Many creditors offer assistance when you’re facing financial hardship — especially with the effect the coronavirus is having on our economy. You can qualify for nearly a year of forbearance if you have a federally backed mortgage.
Contact your bank and other lenders to see if they’re willing to defer payments, waive interest, lower fees or offer other programs to help you while you’re unemployed due to COVID-19.
7. Request deferment or forbearance on your student loans.
The Department of Education automatically suspended repayments on federal student loans until October 2020, so you don’t need to apply for deferment for those loans. But if you have private loans, you still need to reach out to your servicer if you need to pause repayments until you have a job again. Some might also offer other types of hardship assistance.
8. Call your utility provider.
States like Washington, New York and New Jersey have called for utility companies to suspend shut offs, waive fees and provide bill assistance to out-of-work customers — and others may follow their lead.
Until then, call your provider and ask to speak to a hardship officer — they may help you work out a plan to pay your bills in smaller installments.
9. Get in touch with your life insurance company.
Your life insurance company may be willing to pause your premiums if you’re facing financial hardship without causing a lapse in coverage. Contact your insurer and ask if there’s a financial assistance program available.
While most insurance companies require you to meet a specific period of unemployment before issuing a waiver, there may be exceptions because of the coronavirus outbreak.
10. Consider applying for a low-interest loan or credit card.
It may be tempting to turn to short-term loans while you’re out of work, but there are alternatives you should consider first. Some lenders are even offering reduced interest rates on personal loans and lines of credit — but you may still need a regular source of income to qualify.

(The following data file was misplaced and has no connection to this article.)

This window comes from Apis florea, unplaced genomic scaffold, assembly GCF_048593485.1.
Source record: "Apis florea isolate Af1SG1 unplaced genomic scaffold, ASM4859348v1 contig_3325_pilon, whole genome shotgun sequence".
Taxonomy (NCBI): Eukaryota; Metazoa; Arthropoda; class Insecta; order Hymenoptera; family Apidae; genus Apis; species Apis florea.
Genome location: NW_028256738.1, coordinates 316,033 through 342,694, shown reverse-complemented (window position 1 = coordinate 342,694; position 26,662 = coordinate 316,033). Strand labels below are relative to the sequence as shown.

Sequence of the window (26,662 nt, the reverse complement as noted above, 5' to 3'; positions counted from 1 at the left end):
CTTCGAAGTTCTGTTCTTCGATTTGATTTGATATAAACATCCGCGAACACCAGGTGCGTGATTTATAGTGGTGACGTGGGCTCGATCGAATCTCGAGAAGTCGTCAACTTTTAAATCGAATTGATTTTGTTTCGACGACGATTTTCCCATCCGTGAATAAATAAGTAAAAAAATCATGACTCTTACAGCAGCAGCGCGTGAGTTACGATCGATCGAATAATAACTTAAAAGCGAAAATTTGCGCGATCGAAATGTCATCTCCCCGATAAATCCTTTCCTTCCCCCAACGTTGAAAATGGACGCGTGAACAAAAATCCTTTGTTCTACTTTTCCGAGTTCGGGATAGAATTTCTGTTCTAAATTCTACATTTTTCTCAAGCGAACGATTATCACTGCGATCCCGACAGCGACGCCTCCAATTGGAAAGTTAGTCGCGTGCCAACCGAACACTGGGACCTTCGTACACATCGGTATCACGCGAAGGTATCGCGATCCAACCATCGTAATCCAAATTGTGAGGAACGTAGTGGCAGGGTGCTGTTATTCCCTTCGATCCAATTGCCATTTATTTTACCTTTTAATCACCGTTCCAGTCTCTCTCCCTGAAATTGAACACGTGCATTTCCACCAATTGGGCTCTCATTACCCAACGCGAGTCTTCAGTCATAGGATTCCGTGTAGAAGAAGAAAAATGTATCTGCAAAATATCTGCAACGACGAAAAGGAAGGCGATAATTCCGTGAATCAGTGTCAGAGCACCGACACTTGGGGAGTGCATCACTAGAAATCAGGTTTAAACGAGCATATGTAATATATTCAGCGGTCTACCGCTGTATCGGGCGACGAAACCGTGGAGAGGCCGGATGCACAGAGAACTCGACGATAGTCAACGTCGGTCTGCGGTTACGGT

Another option is to apply for a credit card with a 0% APR introductory rate — some last as long as 21 months, though you typically need good to excellent credit to qualify.
We update our data regularly, but information can change between updates. Confirm details with the provider you're interested in before making a decision.
Stressed over losing your job? There are resources to help
If your former employer gave you access to a mental health professional through an employee assistance program (EAP), see if you can still use this service. You don’t need to tell them why you’re seeking help in order to access the EAP provided as part of your benefits package.
If that’s not an option, contact your health insurer to find out how you’re covered for mental health.
Finally, look online for free or low-cost clinics and therapists available near you, and check out online support groups that you can participate in at home while you’re social distancing.
Losing out on work because of COVID-19 is something millions of Americans are facing together, but there are resources available to help. To stay up to date on the latest news, check out our guide to the coronavirus.
Frequently asked questions
Answers to more questions about assistance when you’re unemployed.
Can I qualify for a loan if I’m unemployed?
It depends on the lender — some are willing to accept government benefits, like unemployment, as income. But it varies — reach out to the lender and explain your situation. Many are willing to work with Americans who’ve been negatively impacted by the coronavirus outbreak.
Just keep in mind that if you aren’t able to repay the loan, you could end up in a worse financial situation than without it.
I haven’t been laid off yet, but I’m afraid I will. What should I do?
If you’re likely to be laid off in the next several months, start looking for a new job as soon as possible. And if you’re not sure if your job is safe, talk with your boss to learn more about what you can expect and if they’d be willing to write you a recommendation.
Some companies are more resistant to major economic changes and will keep hiring new people to work from home, but the number of new available positions up is likely to drop in the coming months.
And jobs directly related to handling the sudden changes caused by the virus, like positions answering customer service lines for major companies affected by the pandemic, may be temporary solutions.